Brewery Ommegang’s old look left much to be desired. On the shelf they didn’t really stand out and at first glance the consumer could be hard pressed to tell if their offerings were in fact from the same brewer. Fortunately, it is 2012 and beer brands seem to be getting new looks a lot more often.
Designed by Duffy & Partners Ommegang’s new look has a lot going for it. First off, while the old labels were very Belgian, they lacked a certain cohesion. There was nothing signifying them as products from the same company. The new look certainly captures Belgian elements and can probably be described as modern Belgian. The look of the Ommegang name has been updated as well, and features a more robust and commanding appeal. Moving from a sans-serif, to a sans-serif blackletter hybrid the design just feels more appropriate.
The Ommegang lion has been given a facelift as well. Previously, the lion had a more illustrative feel, while the new feels more contemporary and symbolic. With the addition of the plaid coloring within the lion, the packaging is complete.
My favorite part of the Ommegang re-branding has to be the silhouettes that adorn each of the individual beer labels. They lend movement and character, and again provide cohesion and continuity. Both important marketing weapons in an ever-growing craft beer market where brands must stand out both in taste and in style.
The designs here speak for themselves. Crafted by Taphandles out of Seattle, Washington – all they do is beer branding – the design for American Brewing Co. is both streamlined and fun.
Bold streaks of color represent each style of beer brewed by the company and the tie in between bottle art and taphandle design makes for an overall pleasing look and feel; one which will probably beckon you to try American Brewing’s beer next time you’re at your favorite beer bar or bottle shop.
Opened in January 2011, American Brewing Company brews four beers: American Blonde, Breakaway IPA, Ed’s Red, and Caboose Oatmeal Stout. Three of which can be seen in this post. I am excited to see what the label for Ed’s Red will look like. Regardless, I am sure it will fall in line with the other labels and continue to facilitate an image of classic Americana meets slick vector pop art.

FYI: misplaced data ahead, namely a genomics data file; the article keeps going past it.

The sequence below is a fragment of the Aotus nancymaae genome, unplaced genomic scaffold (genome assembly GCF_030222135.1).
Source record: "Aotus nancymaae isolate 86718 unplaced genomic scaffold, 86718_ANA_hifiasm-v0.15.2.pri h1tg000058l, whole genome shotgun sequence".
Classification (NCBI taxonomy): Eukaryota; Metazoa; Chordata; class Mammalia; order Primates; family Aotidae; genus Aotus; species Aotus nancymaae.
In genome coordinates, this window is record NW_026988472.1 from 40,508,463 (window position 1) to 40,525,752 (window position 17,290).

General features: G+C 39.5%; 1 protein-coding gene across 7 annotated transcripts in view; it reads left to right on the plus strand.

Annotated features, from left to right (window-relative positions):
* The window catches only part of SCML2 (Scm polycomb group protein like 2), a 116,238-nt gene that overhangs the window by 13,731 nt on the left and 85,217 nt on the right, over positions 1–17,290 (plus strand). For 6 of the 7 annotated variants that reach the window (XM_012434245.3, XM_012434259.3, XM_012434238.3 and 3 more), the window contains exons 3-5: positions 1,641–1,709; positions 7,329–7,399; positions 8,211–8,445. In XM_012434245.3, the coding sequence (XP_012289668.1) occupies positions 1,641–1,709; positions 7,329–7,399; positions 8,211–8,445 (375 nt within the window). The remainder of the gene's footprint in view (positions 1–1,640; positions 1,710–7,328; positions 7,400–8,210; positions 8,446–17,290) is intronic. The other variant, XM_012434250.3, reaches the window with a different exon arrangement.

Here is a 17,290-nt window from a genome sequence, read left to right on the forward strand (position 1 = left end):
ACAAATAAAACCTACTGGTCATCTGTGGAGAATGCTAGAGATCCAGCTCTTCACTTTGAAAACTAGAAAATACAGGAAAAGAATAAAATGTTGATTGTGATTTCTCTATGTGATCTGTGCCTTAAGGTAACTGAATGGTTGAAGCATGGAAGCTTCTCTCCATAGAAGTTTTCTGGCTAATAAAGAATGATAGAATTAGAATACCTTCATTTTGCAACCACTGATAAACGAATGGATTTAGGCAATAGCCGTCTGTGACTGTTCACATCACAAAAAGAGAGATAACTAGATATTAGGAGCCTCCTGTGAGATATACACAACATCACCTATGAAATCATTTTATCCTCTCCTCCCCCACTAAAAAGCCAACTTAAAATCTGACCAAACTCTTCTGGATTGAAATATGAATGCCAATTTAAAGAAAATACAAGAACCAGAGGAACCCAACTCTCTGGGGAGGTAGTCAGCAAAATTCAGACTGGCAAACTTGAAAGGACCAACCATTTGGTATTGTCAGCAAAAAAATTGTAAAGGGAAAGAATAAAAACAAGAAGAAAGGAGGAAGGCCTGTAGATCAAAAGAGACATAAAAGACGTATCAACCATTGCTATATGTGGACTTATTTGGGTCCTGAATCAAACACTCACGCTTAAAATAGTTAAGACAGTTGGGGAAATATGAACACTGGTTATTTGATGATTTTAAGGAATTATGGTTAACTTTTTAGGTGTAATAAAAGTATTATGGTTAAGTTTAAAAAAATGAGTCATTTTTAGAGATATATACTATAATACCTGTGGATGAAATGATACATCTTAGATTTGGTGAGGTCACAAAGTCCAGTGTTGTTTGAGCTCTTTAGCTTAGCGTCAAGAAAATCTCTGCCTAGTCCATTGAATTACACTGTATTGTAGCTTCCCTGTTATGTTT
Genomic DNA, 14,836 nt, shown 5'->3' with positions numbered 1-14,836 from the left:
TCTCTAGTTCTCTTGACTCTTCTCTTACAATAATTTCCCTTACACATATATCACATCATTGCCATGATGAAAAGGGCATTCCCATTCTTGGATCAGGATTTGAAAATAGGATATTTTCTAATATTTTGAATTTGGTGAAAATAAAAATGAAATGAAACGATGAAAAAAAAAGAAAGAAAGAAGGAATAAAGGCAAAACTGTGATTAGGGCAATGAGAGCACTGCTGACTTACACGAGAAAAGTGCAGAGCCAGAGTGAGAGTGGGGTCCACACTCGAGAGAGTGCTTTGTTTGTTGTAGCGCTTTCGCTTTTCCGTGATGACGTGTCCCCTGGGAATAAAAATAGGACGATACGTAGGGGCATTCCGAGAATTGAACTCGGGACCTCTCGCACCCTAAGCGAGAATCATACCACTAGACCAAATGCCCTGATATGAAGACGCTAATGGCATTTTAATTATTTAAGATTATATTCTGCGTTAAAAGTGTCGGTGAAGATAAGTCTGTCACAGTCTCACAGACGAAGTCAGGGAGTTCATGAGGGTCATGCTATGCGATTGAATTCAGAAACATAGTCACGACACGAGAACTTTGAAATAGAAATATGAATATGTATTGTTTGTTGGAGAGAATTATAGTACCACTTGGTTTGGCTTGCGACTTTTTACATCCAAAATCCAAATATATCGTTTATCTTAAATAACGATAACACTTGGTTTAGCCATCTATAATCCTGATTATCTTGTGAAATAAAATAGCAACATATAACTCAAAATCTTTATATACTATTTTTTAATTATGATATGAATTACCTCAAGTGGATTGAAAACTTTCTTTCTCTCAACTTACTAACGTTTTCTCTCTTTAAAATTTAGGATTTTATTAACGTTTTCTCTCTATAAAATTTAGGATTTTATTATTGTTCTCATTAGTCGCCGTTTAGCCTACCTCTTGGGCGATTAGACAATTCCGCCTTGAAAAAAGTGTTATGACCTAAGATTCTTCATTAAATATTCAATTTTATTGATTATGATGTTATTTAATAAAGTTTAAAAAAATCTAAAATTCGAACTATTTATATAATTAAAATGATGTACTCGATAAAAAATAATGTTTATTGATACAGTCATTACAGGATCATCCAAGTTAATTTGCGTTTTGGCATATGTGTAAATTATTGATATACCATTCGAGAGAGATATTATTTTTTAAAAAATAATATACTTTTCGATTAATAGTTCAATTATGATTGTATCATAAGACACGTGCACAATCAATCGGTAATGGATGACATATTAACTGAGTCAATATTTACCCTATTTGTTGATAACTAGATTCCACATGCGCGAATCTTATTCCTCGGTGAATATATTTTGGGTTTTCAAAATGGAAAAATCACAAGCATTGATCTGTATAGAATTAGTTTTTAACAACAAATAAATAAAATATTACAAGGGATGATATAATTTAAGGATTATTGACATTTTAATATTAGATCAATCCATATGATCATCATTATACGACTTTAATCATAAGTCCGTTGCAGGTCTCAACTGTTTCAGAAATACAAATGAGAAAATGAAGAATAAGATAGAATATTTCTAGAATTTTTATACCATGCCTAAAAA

10 Barrel Brewing Company is situated in one of the beer meccas of the American craft beer scene: the Pacific Northwest – truly a pristine place. Everything seems to be green, and wet.
The PNW is also a huge hop growing region. So much so that Washington state’s Yakima Valley accounts for close to 75% of all hop acreage in the United States. Dank!
Anyway, 10 Barrel is in Bend, Oregon a quaint little town also home to Deschutes and a handful of other microbreweries. They recently needed to update their brand and present a concise look for all of their brews to the consumer. Enter Portland based design firm The Beautiful Design a.k.a. Chad DeWilde. With a bold typeface and a nearly monochromatic color palette, 10 barrel now has great labels to pair with what seems to be great beer. Check out the groovy tap handles below.
As a recent graduate of California State University Northridge with a BA in Graphic Design, Thanh Nguyen already has an impressive portfolio. Of his recent works, his redesign of Stone Brewing‘s Arrogant Bastard Ale has garnered the most praise and recognition from his peers and industry leaders alike.
Though William B. Allen is merely a “fictitious” brewery based in Broomfield, Colorado, with “other locations” in Oklahoma and Nebraska – the packaging designed to showcase their 6 signature beers is so believable you can almost taste the hops roaming across your palette.
Edgy, rough and working-class – just a few of the words which come to mind when I look at the work of Richard Arthur Stewart. Undoubtedly, his work for Rat City Beer out of Allston, Massachusetts falls along the same lines and displays contemporary characteristics with that “blue-collar” aesthetics.